And in November 2021, one of those patents, “Graphene-based Films in Sensor Applications” (U.S. 9,178,129), earned Stevens Institute of Technology an Edison Patent Award in the Technology Transfer category through the Research & Development Council of New Jersey. Winners were selected based on the significance of the problem, utility/socio-economic value, novelty and commercial impact.
“Growing up in Vietnam, I kept a book under my pillow about the first 100 inventions of Thomas Edison,” Le said. “It was one of the first biography books I read that had been translated from English to Vietnamese. As a 10-year-old, I knew almost every invention that Thomas Edison had created. This award is a dream come true.”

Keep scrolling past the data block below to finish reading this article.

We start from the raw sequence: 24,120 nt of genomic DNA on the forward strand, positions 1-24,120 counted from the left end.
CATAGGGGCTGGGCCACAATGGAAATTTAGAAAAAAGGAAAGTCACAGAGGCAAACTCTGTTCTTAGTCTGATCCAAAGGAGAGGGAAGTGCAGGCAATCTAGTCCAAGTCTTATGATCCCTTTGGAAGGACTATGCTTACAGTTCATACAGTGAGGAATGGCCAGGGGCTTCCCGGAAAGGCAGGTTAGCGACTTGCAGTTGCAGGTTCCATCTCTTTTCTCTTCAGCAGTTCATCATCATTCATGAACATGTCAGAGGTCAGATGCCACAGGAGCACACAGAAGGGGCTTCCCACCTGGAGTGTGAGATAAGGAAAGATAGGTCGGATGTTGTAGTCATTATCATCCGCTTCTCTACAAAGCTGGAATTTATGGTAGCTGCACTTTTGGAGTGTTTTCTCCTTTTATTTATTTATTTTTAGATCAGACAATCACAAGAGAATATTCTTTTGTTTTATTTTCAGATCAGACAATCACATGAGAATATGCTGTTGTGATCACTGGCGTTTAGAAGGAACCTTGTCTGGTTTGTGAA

“Because of Linh’s effort and enthusiasm, we're about to make an impact in improving, and even saving, the lives of diabetes patients,” said Woo Lee of Linh Le’s graphene-based smart insole. “We need people like Linh to go through this difficult career pathway of trying to become an entrepreneur and bring innovative technology like this to market.” Le’s company, Flextrapower, has also developed a reusable, comfortable and breathable graphene COVID mask, and work on a smart compression shirt is underway.
Learn more about the Department of Chemistry and Chemical Biology at Stevens: